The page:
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Spam's a Nuisance That Can Be Managed, Up to a Point

You can also try forwarding your spam to the authorities: Send a copy to the Federal Trade Commission at , or via the link at . Forwarding another to the "abuse" address of the Internet provider that relayed the message ( , for example) is also smart. But to do that right, you'll need to use your mail program's "show full headers" option, which is often hidden.

You'd think that writing a program to delete spam would be easy, since even an Internet beginner can tell spam from real mail. But that hasn't happened-- yet another way in which the computer can't match the human brain.

Your Internet provider's spam filtering will usually sweep the worst offenders out of sight, but some adopt an excessively strict policy that wrongly tags innocent e-mails as spam. Last winter, for example, Verizon's filtering suddenly began flushing away many legitimate e-mails sent from parts of Europe and Asia.

If you use your own mail program instead of a Web interface such as Hotmail or Yahoo, you can also run your own spam filters. The best learn from your use, watching what mail you label as spam and adjusting their screening to match. Mozilla Thunderbird ( ) and Apple's Mail, both free, include this type of filter, as does the $50 edition of Qualcomm's Eudora ( ).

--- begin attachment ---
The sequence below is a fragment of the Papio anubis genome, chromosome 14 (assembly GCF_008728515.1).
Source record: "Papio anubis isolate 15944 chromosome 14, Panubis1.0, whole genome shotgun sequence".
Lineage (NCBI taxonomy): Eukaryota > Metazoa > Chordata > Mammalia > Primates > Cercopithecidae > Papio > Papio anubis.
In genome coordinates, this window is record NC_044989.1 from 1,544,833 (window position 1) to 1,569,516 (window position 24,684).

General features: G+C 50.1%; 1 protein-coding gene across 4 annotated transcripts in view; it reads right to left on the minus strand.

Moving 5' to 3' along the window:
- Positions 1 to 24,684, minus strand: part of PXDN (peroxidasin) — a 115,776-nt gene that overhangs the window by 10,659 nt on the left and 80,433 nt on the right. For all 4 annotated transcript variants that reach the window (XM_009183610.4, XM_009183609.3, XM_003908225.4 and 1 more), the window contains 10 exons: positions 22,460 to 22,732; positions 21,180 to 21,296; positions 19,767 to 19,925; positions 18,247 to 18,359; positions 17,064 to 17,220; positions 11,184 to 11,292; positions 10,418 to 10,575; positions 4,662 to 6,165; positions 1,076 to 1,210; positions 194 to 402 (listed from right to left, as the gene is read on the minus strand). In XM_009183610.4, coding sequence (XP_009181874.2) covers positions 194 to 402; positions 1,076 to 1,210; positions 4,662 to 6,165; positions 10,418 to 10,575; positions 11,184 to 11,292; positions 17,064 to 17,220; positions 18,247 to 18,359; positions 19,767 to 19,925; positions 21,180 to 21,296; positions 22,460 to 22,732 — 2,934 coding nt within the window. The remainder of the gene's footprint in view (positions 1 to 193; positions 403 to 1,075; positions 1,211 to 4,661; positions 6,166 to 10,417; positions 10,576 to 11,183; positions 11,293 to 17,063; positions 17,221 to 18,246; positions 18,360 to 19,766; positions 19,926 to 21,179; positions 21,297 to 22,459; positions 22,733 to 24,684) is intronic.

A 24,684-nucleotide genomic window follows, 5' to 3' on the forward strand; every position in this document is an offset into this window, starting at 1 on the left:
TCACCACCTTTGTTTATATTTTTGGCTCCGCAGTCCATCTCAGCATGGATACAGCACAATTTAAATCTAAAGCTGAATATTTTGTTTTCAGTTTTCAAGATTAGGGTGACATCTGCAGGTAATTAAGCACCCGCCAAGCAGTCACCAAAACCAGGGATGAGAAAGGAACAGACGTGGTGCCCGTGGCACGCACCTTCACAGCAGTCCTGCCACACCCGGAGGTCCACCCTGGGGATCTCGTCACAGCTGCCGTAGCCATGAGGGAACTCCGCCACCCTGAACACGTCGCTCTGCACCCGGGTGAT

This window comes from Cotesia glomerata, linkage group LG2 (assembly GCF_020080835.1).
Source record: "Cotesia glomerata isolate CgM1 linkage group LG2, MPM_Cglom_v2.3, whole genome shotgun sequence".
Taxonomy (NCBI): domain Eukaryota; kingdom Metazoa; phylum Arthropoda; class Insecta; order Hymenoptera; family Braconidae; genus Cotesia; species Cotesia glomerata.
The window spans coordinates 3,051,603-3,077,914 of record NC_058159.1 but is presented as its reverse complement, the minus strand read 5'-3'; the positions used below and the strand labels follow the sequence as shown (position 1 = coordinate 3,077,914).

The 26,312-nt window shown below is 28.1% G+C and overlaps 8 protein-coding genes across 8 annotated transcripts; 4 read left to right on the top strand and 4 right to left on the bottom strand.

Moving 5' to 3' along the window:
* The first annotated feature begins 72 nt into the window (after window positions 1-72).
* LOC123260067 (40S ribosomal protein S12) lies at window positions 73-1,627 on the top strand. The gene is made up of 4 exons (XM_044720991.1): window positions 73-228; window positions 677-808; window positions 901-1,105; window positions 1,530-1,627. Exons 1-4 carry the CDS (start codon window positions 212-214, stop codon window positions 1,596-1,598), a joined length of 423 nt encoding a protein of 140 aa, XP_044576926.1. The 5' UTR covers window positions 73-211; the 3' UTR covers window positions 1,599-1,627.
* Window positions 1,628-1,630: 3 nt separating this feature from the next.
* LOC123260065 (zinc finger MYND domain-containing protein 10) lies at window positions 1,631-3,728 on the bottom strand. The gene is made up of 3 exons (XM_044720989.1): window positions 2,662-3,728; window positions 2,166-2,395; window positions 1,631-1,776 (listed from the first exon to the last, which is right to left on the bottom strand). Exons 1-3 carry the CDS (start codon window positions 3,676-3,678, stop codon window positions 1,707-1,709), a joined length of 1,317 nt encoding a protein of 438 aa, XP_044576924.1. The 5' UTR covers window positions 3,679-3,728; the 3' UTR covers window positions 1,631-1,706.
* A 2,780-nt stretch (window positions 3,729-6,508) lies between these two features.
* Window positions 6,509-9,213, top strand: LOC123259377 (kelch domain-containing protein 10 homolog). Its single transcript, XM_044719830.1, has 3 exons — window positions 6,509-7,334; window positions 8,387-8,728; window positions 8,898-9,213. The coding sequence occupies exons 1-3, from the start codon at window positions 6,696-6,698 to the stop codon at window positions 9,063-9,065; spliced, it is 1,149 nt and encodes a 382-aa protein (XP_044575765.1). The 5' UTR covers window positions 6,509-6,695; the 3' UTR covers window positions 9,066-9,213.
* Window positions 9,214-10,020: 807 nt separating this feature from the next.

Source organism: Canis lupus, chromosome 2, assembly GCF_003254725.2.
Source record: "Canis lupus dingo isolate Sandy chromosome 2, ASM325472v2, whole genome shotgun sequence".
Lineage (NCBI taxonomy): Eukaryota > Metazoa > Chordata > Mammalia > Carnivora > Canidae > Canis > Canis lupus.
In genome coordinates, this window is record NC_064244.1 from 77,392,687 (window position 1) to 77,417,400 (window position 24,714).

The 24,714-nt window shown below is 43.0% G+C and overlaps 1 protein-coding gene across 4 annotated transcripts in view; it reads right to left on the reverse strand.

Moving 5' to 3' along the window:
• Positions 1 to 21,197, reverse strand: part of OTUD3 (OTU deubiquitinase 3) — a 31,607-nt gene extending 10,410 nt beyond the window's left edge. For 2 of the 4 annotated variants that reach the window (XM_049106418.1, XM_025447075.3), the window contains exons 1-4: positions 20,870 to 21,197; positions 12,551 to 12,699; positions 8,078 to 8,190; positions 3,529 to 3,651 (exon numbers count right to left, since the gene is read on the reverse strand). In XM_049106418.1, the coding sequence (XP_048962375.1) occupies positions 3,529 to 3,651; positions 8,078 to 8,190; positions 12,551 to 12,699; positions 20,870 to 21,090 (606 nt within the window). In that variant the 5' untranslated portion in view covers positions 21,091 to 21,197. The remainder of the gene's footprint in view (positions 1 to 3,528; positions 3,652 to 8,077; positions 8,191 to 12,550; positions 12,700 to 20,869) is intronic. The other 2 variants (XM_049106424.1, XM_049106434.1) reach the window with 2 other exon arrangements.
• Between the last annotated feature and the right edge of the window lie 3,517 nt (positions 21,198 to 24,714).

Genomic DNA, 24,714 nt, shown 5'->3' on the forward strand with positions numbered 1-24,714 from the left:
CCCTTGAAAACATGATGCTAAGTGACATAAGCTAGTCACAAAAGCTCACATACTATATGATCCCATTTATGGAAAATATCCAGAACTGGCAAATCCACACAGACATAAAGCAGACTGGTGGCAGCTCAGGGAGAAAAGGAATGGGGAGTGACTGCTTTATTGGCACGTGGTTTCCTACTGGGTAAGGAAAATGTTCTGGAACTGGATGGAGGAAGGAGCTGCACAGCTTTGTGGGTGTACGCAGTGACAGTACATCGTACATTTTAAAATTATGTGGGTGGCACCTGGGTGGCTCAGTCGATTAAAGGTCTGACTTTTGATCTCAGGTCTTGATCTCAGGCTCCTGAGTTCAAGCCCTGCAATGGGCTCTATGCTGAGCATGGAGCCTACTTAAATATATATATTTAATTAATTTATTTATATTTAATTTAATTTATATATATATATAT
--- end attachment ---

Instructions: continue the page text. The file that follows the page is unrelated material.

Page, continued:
Microsoft's Outlook 2003, by contrast, has a non-learning spam filter, while its free Outlook Express includes no spam block at all. You can add a learning filter to either program with various add-ons; some, such as POPFile ( ) and SpamPal ( ), are free but may require tricky configuration; others, such as SpamBully ( ) cost money.

A more stringent defense, "challenge-response" filtering, requires would-be correspondents to pass a simple test online that a bulk mailer can't or won't bother to complete -- usually, visiting a Web page and typing in letters shown in an image. Some Internet providers -- notably, EarthLink -- and such add-on software as ChoiceMail ( ) and SpamArrest ( ) offer it.

But although these systems wave through mail from people in your address book, other legitimate senders must perform extra work. Perhaps as a result, challenge-response has not been widely adopted.

All of these techniques can only treat spam. A cure will have to be economic: When no money can be made from spam, nobody will send it. Filters, lawsuits and fines can raise the costs of sending junk e-mail, but there's still money to be made by defrauding the gullible.

So until everybody wises up, we're probably stuck with spam. That's irritating, but at least junk e-mail won't crash your computer or erase your data. If spam were the only risk of going online, the Internet would be a better place, if still thoroughly annoying at times.

Living with technology, or trying to? E-mail Rob Pegoraro

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